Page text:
This past year has been an exceptionally busy one for me at Mintek. Communication technology has made it possible to have in-depth discussions with people from all around the world (Egypt, USA, Russia, India, Canada, Australia) without even leaving home. Of course, some of the discussions don't get as far as a real project, but some do, and that's one of the things that keeps my job interesting. There is always the possibility of something new and interesting coming along. This year, the most interesting projects involved the development of applications for twin-electrode DC arc furnaces (used for very high power installations), and a number of processes for the platinum industry, including a pliot-plant campaign for a variant of the ConRoast process that I have been heavily involved in for the past few years. There have been ongoing arguments with patent examiners from Russia and the USA this year, but at last they have accepted our point of view, and further patents have been granted. I was invited to spend a week lecturing at Murdoch University in Perth again this year, and also presented an invited lecture on platinum smelting at the University of Pretoria. I was also given the opportunity to present Mintek's capabilities to Anglo American's chairman - Sir Mark Moody-Stuart. There have been (and will soon be) some major international metallurgical conferences in South Africa, and I was roped in to referee many of the technical papers, which kept me busy for a while. I also had a few interesting plant visits to see the UCAR electrode manufacturing plant in Meyerton, Namakwa Sands ilmenite smelter near Cape Town, and the new platinum smelter in Polokwane (Pietersburg).
I have kept myself fit by continuing to take Kayla for long runs (usually about 10 to 15km at a time) over weekends. During the year, I ran in a road race in Johannesburg to celebrate the opening of the Nelson Mandela Bridge, and participated in the 15km race as part of the annual Soweto Marathon. I also indulged in quite a bit of photography during the year, and one of my enjoyable projects was being asked to photograph many of Johannesburg's skyscrapers for a website called www.skyscrapers.com. You can find a selection of the pictures at www.amethyst.co.za/JhbLandmarks/ where I have a list of the tallest buildings in the city. I have also tried to keep track of former classmates from Germiston High School (1976) and Wits University (~1980), and it has been wonderful to hear from many of them for the first time in years. On the computing front, I have been experimenting with various forms of wireless Internet access and home networking.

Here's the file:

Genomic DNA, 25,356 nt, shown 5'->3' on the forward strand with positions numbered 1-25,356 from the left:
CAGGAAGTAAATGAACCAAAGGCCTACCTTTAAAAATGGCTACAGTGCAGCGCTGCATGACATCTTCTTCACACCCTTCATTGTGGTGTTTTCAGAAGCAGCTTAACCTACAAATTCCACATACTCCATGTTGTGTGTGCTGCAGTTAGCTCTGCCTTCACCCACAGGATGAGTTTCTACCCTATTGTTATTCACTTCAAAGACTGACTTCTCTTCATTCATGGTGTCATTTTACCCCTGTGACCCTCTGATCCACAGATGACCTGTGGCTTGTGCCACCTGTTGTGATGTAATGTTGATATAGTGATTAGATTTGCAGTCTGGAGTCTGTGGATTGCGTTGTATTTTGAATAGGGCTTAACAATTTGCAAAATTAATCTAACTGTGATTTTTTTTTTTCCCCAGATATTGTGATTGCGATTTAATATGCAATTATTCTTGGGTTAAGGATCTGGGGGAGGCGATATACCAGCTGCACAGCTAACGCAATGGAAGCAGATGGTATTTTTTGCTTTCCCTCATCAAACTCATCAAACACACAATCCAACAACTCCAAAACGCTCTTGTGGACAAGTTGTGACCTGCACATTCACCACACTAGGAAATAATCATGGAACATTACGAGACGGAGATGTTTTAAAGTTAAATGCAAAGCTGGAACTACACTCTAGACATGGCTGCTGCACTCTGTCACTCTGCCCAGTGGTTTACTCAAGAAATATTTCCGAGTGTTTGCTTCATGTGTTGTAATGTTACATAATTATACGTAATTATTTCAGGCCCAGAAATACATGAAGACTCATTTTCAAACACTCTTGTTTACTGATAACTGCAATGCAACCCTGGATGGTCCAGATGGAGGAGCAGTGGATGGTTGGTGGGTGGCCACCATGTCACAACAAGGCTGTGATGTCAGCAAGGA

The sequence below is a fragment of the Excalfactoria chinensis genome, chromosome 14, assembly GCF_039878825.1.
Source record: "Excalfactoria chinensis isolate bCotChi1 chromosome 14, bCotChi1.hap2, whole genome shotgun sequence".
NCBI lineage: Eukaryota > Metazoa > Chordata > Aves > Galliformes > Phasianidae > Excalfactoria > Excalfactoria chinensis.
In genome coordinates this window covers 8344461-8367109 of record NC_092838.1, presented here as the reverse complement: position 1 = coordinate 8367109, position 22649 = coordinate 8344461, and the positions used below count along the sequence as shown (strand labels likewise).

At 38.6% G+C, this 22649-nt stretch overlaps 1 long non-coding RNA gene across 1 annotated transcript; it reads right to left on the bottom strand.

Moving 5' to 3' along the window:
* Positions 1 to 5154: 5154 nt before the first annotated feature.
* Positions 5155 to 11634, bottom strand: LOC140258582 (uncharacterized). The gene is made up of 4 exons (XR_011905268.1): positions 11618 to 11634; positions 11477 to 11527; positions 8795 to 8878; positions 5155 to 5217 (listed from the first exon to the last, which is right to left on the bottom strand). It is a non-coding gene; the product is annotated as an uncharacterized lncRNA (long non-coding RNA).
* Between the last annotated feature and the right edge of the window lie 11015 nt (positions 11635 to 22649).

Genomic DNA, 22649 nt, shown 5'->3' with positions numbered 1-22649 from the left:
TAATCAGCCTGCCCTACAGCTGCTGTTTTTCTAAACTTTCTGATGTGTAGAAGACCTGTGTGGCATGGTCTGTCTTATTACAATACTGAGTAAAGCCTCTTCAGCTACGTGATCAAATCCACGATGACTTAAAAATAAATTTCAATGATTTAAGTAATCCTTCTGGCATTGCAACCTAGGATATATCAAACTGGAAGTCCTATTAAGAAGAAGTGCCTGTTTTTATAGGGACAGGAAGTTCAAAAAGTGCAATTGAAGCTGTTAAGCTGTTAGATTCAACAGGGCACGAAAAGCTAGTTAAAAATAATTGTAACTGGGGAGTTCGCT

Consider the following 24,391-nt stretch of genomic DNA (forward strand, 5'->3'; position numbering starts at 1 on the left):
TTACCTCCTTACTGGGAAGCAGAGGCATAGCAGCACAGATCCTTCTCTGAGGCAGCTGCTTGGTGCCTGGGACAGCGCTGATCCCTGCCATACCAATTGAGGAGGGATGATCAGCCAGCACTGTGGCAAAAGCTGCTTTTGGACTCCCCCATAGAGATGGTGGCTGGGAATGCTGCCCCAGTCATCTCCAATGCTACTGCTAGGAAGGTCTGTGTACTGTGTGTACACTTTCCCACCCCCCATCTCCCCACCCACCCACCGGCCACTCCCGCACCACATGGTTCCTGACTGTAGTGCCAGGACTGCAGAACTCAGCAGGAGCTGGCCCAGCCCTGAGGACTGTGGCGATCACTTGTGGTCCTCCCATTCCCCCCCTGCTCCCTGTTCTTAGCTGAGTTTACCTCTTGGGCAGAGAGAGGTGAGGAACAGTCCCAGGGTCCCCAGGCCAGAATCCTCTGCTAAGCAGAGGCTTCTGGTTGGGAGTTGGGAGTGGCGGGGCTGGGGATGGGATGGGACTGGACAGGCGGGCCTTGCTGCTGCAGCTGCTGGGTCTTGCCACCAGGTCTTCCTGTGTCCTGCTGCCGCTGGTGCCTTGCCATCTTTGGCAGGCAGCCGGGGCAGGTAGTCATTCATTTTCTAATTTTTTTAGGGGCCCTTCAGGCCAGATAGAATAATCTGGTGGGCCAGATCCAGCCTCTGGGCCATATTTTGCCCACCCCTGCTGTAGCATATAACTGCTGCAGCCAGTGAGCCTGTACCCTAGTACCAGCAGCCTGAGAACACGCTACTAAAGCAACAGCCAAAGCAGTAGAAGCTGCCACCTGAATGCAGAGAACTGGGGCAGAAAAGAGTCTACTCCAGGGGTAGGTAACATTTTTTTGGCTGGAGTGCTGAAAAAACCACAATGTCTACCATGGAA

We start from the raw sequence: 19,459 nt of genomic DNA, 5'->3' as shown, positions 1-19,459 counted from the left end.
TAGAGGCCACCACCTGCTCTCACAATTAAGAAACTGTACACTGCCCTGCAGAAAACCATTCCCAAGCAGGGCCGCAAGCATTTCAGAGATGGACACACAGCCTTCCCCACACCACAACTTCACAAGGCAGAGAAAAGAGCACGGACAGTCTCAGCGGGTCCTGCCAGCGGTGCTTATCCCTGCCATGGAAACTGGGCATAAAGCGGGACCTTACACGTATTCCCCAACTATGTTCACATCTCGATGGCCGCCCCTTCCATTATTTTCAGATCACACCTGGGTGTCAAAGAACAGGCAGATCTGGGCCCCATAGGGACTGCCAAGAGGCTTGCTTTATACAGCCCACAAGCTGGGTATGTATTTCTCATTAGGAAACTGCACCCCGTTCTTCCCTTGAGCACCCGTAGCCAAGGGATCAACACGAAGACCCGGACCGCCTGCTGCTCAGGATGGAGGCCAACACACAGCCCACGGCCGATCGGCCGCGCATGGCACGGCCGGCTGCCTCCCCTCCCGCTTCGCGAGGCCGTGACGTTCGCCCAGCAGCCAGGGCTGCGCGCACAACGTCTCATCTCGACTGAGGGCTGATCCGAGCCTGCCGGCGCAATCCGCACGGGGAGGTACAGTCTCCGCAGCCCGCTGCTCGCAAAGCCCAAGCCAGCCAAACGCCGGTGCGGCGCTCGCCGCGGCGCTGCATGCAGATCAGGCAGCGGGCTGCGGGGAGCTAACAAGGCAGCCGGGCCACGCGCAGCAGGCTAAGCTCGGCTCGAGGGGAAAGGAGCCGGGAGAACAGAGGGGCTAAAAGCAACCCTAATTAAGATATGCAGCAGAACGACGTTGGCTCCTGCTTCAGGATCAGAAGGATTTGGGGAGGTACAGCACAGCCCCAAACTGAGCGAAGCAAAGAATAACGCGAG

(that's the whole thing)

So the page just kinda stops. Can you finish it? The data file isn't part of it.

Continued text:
Debbie has continued her involvement with HeartWork (and Kairos) at the Johannesburg ladies prison, and our church has provided her with considerable support for this work. At church, she also ran a personal growth course called CAIR (Christian Adults in Recovery). Deb also facilitated a Lifeline course in June. She has also done some work for Khulisa, and has had a couple of trips to Ladysmith to carry out training courses.
David is now 15 years old, and is quite distinctly the tallest in the family. Early in the year, he made quite an impression on his new headmaster at Redhill, by doing what all chemical engineers (and sons of engineers) do at some stage of their school lives. He and a friend had experimented with some firecrackers that made quite impressive waves when exploded under water in our swimming pool. So, they thought they would repeat the experiment for friends at school - but, the only readily available water was in the school toilets (fortunately clean). Suffice it to say that David now has a real and personal understanding of the effects of an uncontrolled release of pressure in a confined space. His pocket money was sorely depleted for most of the year while he paid off the replacement toilet. Another highlight of the year for David was a school tour to the KwaZulu Natal battlefields in September. David is going into Grade 10 this coming year, and he has made his subject choices: English, Afrikaans, French, Maths, Additional Maths, Science, Geography, and Computer Studies.